You don’t relish the thought of moving out of your home and into a “retirement community.” Who would? It’s a sign that you’re giving up your freedom. So, here’s how you can stay in your home as long as possible.
Are You Really Ready For Old Age?!
Did you know that Canada had more than 5,000 centenarians in 2011? But, in 46 years, that number may top 78,000. In the U.S., the number is even higher – 53,364 in 2010, and going forward, that number is expected to rise dramatically.
Life expectancy keeps increasing, partially because of medical technology keeping people alive longer. For example, recent statistics show that life expectancy is likely to continue to rise over the coming decades in both the U.S. and Canada.
In Japan, the numbers look even better – nearly 37 centenarians per 100,000 people, which is more than twice Canada’s rate.
In the UK, Italy, and France, the number of centenarians is also on the rise.
While medical technology promises to keep people going, there are some things that you can do to improve your odds of living that long, and do it while improving the quality of life you have at those advanced ages (something these statistics and reports don’t cover).
The first thing is strength training.
Yes, picking up a barbell and lifting weights may help you live a better life later. Why? Because the stress you apply to your body now builds both muscle and helps make bones more dense. One of the leading causes of death and injury in older populations is falls – specifically hip fractures.
But, by strengthening your hip flexors, extensors, and glutes, hamstrings, quads, and core muscles, you will reduce the risk of falling and also reduce the risk of a fracture if you do fall.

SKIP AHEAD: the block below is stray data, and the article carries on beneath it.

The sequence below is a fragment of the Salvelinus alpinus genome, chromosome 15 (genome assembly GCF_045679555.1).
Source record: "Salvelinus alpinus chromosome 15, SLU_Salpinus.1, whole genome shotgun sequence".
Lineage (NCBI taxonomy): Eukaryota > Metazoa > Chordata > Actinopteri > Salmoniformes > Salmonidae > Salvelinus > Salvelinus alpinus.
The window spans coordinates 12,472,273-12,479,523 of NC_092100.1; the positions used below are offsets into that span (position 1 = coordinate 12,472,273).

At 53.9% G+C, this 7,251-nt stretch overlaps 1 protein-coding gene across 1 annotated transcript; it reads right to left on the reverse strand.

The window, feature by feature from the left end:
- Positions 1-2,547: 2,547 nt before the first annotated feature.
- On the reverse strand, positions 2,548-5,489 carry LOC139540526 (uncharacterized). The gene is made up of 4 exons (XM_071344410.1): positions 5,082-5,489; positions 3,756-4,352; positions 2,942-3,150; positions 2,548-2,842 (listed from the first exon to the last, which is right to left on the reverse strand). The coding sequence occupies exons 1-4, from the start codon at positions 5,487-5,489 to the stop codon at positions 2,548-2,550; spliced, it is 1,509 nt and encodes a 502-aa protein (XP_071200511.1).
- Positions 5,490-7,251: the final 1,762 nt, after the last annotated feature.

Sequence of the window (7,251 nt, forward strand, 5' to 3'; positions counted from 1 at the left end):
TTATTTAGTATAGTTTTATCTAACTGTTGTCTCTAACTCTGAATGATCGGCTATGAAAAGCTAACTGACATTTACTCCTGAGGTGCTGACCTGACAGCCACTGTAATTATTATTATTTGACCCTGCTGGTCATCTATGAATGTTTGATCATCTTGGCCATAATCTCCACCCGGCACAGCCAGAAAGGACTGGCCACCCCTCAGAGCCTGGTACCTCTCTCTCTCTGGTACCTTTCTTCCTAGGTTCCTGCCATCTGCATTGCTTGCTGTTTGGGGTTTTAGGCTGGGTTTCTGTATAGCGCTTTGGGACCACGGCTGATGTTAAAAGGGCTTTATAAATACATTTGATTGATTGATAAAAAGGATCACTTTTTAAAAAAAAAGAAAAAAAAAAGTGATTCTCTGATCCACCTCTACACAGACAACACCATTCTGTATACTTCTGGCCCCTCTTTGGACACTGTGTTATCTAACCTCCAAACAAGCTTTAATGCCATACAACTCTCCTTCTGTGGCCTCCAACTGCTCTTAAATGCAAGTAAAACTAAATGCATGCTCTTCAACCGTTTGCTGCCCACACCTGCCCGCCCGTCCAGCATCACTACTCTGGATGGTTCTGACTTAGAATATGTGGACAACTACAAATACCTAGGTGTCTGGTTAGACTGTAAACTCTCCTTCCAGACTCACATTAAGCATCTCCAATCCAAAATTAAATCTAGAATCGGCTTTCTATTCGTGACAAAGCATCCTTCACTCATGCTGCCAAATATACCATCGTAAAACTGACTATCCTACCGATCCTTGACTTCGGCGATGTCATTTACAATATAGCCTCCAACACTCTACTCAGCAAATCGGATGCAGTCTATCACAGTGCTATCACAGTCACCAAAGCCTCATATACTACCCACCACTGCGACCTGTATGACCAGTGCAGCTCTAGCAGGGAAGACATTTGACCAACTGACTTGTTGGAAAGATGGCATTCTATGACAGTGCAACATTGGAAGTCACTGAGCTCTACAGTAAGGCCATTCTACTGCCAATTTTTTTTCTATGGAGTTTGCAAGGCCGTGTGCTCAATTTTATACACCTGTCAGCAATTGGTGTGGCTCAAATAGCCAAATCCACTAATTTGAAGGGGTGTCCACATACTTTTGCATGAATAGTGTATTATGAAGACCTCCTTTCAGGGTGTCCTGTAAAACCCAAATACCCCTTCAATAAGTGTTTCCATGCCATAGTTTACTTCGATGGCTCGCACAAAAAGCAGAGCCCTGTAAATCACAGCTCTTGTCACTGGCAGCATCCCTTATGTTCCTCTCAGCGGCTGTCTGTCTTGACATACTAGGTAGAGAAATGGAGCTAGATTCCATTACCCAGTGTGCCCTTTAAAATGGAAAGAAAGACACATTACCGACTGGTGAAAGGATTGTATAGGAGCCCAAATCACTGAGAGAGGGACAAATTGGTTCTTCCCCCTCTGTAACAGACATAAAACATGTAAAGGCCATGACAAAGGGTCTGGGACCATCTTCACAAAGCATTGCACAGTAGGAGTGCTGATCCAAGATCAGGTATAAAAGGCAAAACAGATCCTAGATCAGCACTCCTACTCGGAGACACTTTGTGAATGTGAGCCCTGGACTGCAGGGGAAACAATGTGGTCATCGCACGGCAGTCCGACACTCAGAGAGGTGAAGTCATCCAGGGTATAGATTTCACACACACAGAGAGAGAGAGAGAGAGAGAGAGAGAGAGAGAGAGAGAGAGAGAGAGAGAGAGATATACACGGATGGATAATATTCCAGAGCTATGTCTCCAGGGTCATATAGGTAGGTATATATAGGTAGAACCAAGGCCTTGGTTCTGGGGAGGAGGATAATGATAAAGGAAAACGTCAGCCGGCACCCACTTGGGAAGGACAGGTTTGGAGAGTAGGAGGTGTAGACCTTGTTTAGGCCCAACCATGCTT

Point blank: strong people are harder to kill than weak people.
A good place to start, if you’re not familiar with strength training is the program, “Starting Strength.”
What To Eat And Why
People who live long and healthy lives tend to eat a healthier-than-normal diet. They tend to focus on foods that are anti-inflammatory and that are natural and “whole.”
They avoid processed foods like potato chips, french fries, and boxed foods.
The key is to lower inflammation. According to some research, chronic inflammation underlies nearly all modern diseases and illnesses. While acute inflammation is necessary when we’re injured, chronic, low-grade inflammation is actually very, very bad for us.
What To Look For On Blood Panels
Get blood tests done. Ask your doctor to measure C-reactive protein, and other markers of inflammation. Since inflammation is known to affect the boy in negative ways, you’ll want to keep it in check. Fortunately, there are specific tests that can be done to measure, track and monitor it.
You can also get tests done to monitor micronutrient status, amino acid status, and other factors which may play a role in how your body deals with inflammation. For example, it’s known that magnesium can help reduce inflammation in the body. If you’re not getting enough of it in your diet, it may be contributing to systemic inflammation.
Having an electrolyte panel will give you important details about your magnesium status.
The One Test That May Predict It All
If there’s one test that you could take to help you figure out your overall health status, it’s a gut pathogen screen. This is a special test that checks for infections in the gut, disruption of intestinal bacteria, and potential diseases which may be caused by such infections.
Hippocrates once claimed that “All disease begins in the gut.” Today, we are finding that this is, for the most part, true. Disruption of gut bacteria can cause inflammation, which can trigger many different kinds of illnesses with many different kinds of symptoms.
What To Do When You Can’t Live Alone
There is an excellent senior home care service out there that can help you when you can’t live at home alone anymore. A qualified healthcare practitioner will visit you at home and help you accomplish daily chores and tasks.
Most of these types of services can be scaled up or down as needed. If you need help cleaning up the house on the weekend, for example, you can hire someone to help you with those chores. If you need help taking your medication, you can have a nurse or someone licensed to provide medical care, come to your home and help you with that, too.